Tribal art > African Statues > Senoufo statue
Senoufo Deblé statue (N° 20491)
Wearing a flat crest, with a projecting face, this male statue has a slender morphology and "hoofed" hands on either side of the pubic area. The spread legs disappear into a pedestal forming a pestle, called "sedine" or "dol" depending on the dialect.
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Nice black glossy patina. Abrasions.
The Senoufos , a name given to them by the French colonists, are mostly composed of farmers who have dispersed between Mali, Côte d'Ivoire, and Burkina Faso. Councils of elders, led by an elected chief, administer the Senufo villages. Governed by matrilineal traditions, they are composed of clusters of dwellings named katiolo. Each has its own Poro association that initiates young boys from the age of seven in a succession of three seven-year cycles.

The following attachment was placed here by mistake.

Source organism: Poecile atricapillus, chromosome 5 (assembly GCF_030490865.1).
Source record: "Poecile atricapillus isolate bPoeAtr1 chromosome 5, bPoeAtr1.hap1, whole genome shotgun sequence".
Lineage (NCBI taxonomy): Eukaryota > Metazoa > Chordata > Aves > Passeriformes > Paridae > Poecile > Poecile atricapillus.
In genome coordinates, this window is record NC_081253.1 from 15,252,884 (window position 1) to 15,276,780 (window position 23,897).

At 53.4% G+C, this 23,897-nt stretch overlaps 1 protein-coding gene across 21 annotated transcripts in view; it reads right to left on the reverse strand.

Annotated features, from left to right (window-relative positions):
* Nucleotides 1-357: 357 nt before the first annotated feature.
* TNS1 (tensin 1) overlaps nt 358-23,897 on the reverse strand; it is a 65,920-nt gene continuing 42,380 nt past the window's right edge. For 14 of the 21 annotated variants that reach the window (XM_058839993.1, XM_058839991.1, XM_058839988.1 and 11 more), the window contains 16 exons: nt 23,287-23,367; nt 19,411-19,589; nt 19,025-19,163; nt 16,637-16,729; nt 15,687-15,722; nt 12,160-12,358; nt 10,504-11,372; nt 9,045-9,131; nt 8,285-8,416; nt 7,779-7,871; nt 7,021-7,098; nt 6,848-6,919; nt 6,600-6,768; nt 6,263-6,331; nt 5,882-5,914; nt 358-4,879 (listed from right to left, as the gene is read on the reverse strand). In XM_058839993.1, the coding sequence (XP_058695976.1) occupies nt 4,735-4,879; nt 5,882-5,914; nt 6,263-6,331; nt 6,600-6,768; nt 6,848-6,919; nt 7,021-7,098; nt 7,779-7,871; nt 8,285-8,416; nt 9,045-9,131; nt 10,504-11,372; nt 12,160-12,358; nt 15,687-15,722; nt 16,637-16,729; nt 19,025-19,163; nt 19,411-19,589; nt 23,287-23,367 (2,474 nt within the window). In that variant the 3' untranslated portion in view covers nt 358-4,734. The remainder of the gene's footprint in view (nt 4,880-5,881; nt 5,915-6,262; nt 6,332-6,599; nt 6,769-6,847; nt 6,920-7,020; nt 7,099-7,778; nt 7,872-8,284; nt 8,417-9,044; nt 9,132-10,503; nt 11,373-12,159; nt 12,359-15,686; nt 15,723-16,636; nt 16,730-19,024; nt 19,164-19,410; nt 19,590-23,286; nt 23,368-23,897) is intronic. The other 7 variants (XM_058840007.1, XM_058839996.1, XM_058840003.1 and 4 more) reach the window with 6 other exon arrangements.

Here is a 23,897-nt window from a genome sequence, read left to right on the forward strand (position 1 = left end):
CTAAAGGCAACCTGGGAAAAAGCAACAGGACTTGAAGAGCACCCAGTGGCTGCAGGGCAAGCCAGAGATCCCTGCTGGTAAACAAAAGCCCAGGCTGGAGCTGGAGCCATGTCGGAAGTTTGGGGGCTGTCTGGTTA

A figurative Debele Senoufo statue, sometimes referred to as the "Child of the Poro" or "Spirit of the Bush," it intervened in pairs during funeral processions or during ceremonies marking the end of initiation rites. The initiates of the Poro society, which trained boys from the age of 7, carried them and pounded the ground rhythmically to the sound of drums, opening and closing the march. Kept in an enclosure, sezing, they were supposed to protect these young initiates.
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